Emotionally Austere Pete a Heartbreaking Inspiration
Charley Thompson (Charlie Plummer) has just moved to Portland, Oregon. The 15-year-old spends his summertime mornings running the streets surrounding the local horse racing track in order to stay in shape for the upcoming high school football season. His lovably affable father Ray (Travis Fimmel), more big, dopey brother than he is a protective parent, is a little down on his luck, holding down consistent employment not his forte. So when Charlie literally runs into Del (Steve Buscemi), a horse trainer in desperate need of assistance due to a bum hand, after helping him out the teenager just up and asks for a job.
Next thing the kid knows he’s helping clean out stables, washing horse trailers and making friends with Del’s current stock. With no prior familiarity with horses, to Charlie’s surprise he ends up becoming infatuated with a Quarter Horse named Lean on Pete. The pair bond immediately, their walks around the track’s training areas a daily delight. But as eye-opening as trips to county fairs and horse racing tracks throughout Oregon and Washington might be, Charlie can’t help but think Del’s treatment of Pete, his constant usage of him in race after race with almost zero rest, will destroy the horse sooner rather than later, the emotional toll almost more than he can bear.
Based on the book by author Willy Vlautin, 45 Years and Weekend writer/director Andrew Haigh returns with the devastatingly evocative and hauntingly emotional Lean on Pete, a mesmerizingly austere drama filled with sincere truths that are frequently startling. What starts as a self-contained coming of age character study quickly blossoms into an impromptu road trip that that will take Charlie across the western United States, almost all of it on foot and with Pete sauntering slowly behind him. While the reasons for his leaving are better left unsaid so as not to spoil any surprises, Haigh grounds things with a deft precision that makes the teen’s decision to head out on his journey, no matter how foolhardy it might be, come from a place of authentically realized truth that’s heart-wrenching.
There’s just so much to love. I felt like I was living inside this Pacific Northwest world Haig had manufactured. I knew these people. I’d been to these places. I’d eaten an Elephant Ear and have jogged along the unknown back roads of the city I lived in marveling just how close the quiet countryside and the noisy cacophony of an urban downtown core could somehow coexist. I could relate to what it was Charlie and Ray were dealing with, and while my family’s money troubles were never as overtly critical as theirs prove to be, I can still understand the oceanic expanse of the emotions they were swimming through as each tried their best to do the right thing for the other.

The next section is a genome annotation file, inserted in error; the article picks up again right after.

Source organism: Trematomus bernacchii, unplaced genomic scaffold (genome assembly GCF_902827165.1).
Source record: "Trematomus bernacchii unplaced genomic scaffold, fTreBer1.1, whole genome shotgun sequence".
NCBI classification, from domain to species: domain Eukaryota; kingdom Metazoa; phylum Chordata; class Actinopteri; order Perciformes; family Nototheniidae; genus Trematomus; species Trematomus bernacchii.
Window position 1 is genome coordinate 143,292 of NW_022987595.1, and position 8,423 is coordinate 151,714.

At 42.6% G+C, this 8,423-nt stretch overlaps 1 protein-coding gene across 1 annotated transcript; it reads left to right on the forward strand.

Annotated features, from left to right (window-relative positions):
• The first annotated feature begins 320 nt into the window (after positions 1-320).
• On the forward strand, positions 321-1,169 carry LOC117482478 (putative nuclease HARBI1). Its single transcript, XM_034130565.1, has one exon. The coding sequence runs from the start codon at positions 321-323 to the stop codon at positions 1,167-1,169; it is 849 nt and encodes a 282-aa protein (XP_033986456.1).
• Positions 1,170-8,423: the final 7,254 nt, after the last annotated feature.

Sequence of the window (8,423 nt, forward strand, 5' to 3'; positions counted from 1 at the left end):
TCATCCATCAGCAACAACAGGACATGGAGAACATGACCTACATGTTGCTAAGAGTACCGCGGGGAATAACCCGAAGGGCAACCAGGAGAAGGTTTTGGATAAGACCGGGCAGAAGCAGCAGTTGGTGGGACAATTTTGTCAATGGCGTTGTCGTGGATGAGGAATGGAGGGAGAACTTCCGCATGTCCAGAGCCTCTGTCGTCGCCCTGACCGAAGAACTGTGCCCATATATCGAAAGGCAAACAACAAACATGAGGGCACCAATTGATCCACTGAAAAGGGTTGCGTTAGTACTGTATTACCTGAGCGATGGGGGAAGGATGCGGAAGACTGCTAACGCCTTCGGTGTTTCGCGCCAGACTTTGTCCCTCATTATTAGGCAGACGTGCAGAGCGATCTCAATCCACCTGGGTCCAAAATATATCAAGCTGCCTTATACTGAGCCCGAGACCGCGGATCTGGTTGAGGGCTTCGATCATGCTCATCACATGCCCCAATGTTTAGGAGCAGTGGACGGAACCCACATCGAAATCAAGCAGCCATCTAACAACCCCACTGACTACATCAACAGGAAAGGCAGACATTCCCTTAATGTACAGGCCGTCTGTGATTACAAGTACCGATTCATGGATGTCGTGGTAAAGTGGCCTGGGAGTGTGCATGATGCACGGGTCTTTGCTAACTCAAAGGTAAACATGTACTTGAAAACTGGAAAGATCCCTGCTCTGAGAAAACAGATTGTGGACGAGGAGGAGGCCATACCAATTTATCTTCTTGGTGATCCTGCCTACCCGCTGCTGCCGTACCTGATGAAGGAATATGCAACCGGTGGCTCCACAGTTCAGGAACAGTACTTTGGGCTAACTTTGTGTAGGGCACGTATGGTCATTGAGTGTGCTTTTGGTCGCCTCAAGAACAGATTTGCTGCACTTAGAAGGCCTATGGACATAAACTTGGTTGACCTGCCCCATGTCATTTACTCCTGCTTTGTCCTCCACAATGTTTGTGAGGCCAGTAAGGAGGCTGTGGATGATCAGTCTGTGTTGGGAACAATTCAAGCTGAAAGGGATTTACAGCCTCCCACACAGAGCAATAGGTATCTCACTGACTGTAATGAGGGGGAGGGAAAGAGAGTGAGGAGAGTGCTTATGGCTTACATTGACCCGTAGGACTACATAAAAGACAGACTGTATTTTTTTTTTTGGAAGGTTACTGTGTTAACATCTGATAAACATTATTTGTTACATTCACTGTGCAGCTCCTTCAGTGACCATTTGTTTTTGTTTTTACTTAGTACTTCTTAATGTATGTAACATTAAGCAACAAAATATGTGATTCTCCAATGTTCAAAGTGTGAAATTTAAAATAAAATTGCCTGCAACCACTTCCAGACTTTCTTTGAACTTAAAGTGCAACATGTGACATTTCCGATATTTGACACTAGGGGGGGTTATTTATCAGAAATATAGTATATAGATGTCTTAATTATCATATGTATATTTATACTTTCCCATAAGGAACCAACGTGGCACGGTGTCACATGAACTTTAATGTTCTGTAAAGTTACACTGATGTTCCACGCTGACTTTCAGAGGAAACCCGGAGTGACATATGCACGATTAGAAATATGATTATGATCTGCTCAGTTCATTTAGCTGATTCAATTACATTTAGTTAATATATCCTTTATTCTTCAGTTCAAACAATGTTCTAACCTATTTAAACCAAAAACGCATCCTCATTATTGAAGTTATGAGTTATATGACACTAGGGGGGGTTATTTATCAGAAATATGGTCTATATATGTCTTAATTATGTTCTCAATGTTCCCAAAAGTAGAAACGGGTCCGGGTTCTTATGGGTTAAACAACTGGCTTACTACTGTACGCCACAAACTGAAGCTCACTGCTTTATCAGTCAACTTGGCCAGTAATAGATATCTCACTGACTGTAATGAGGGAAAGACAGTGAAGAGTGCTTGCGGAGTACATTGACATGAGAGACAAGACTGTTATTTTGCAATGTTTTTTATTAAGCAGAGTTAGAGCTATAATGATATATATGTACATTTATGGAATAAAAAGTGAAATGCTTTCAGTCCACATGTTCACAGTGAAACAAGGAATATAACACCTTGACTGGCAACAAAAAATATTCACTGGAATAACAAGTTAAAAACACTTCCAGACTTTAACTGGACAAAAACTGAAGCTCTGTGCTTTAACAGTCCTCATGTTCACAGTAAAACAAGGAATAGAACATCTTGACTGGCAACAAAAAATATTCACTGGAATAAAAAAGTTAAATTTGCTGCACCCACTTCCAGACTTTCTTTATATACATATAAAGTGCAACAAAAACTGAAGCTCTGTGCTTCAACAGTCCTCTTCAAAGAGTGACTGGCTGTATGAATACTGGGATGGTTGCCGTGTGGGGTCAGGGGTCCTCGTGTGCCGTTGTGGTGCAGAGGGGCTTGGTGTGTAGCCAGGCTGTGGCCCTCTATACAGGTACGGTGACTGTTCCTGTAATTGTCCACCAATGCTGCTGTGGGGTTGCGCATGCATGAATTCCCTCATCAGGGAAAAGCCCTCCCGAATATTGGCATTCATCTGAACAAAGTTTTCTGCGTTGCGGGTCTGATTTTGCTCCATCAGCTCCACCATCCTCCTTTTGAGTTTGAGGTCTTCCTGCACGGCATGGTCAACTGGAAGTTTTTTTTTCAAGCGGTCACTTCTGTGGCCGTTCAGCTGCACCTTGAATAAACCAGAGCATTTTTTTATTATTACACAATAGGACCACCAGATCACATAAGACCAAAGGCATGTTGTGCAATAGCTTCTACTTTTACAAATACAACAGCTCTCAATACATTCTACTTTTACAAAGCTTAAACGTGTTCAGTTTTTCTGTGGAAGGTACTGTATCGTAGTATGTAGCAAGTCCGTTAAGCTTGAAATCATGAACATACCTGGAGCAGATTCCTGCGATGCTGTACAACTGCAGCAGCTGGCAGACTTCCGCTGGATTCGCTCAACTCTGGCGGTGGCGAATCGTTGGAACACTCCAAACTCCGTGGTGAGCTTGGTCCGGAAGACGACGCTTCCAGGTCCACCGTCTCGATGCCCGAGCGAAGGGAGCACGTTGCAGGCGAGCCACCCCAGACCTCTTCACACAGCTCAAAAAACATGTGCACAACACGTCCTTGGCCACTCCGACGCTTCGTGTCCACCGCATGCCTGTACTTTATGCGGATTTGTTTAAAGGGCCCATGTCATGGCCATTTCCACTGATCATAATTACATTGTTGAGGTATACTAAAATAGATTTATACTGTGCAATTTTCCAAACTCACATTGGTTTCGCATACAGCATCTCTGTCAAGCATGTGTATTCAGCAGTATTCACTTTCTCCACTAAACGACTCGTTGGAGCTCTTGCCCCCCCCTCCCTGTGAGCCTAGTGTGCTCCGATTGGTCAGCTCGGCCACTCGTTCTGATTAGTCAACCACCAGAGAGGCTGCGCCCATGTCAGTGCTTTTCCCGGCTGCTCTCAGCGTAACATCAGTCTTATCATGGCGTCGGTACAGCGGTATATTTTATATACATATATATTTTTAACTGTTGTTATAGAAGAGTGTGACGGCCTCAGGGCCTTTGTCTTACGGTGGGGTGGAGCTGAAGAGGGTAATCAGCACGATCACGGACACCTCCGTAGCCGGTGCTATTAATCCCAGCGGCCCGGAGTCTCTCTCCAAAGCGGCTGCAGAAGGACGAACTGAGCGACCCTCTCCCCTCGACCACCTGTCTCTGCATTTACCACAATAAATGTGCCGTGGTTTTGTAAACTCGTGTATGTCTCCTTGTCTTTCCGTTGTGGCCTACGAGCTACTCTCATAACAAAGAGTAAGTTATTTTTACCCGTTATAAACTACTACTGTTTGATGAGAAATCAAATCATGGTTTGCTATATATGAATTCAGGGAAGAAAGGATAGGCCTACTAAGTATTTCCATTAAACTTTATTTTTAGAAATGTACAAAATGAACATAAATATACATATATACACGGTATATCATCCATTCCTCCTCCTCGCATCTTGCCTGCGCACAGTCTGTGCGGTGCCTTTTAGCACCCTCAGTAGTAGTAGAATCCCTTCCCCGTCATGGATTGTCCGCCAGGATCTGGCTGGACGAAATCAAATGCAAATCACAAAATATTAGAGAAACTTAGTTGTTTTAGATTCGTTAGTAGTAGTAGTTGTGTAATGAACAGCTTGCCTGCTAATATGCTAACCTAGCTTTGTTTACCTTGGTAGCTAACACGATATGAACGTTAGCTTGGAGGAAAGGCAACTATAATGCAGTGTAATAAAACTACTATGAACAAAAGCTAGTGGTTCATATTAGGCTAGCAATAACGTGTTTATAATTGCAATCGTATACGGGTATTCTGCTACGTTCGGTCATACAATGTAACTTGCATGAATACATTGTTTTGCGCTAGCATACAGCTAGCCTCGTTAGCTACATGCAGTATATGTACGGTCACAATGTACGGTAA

Once Charlie does start his long trek with Pete I found it impossible not to urge him forward even if he was making a huge mistake stepping out that door. From that point forward there is an observational poetic resonance that I couldn’t resist. Charlie has a number of individual encounters, all of them opening up additional themes for Haigh to explore. The nature of these vignettes are varied, each spotlighting an element of the human condition that’s as familiar as it is complicated. It’s memorable stuff, Charlie’s understanding of each situation changing and becoming more nuanced and complex as he attempts to get to his ultimate destination.
Plummer is in virtually every scene and the young proves to be more than up to the challenge. The King Jack and The Dinner actor delivers an extraordinarily complex performance, traveling through an emotional maelstrom with astonishing clarity. He has a scene in a hospital talking with the doctor who had been treating his father that had me clutching my armrests, the expressiveness of Plummer’s reactions crushing. Later on, he has a moment with a young woman he meets on his travels that had me holding back different kind of tears, the level of kindness and compassion flowing out of the actor as the two conversed and connected while washing dishes simply sublime.
Haigh manages to get the best out of his supporting cast as well. Not just out of the familiar faces like Buscemi, Fimmel, Amy Seimetz, Steve Zahn or Chloë Sevigny, but also out of the mass of newcomers who comprise the majority of the people Charlie comes across during his trek. Whether movie star, veteran character actor or unrecognizable novice, all feel entirely suited to the respective role they are playing, allowing the film to achieve another level of authentic resonance that significantly augments the emotional components that drive the plot onward. Best of the bunch might be Alison Elliott, her character’s brief speech to Charlie near the end of the story carrying the same sort of hypnotic empathetic grace that Michael Stuhlbarg’s deservedly lauded climactic monologue in Call Me by Your Name brought to that critically acclaimed Academy Award winner.
Beautifully shot with a stark sensitivity by cinematographer Magnus Nordenhof Jønck (A War), Lean on Pete achieves a visual elegance that grows more expansive and expressive as it goes along. As lovely as it all looks, however, Haigh never loses sight that this is Charlie’s story and his story alone. Even sudden plot turns that, unless they are familiar with Vlautin’s source material, will catch almost every member of the audience by surprise only exist to add to the teenager’s tale in ways that are effectively genuine. The bitter truths of life’s regrets and hardships are all ones Charlie gets to look upon with a forceful clarity that is rare for a teenager to experience, his ability to persevere and still cling onto the aspirational hopes and dreams of a future adulthood that’s right around the corner unforgettably inspiring.
– Review reprinted courtesy of the SGN in Seattle
Film Rating: 4 (out of 4)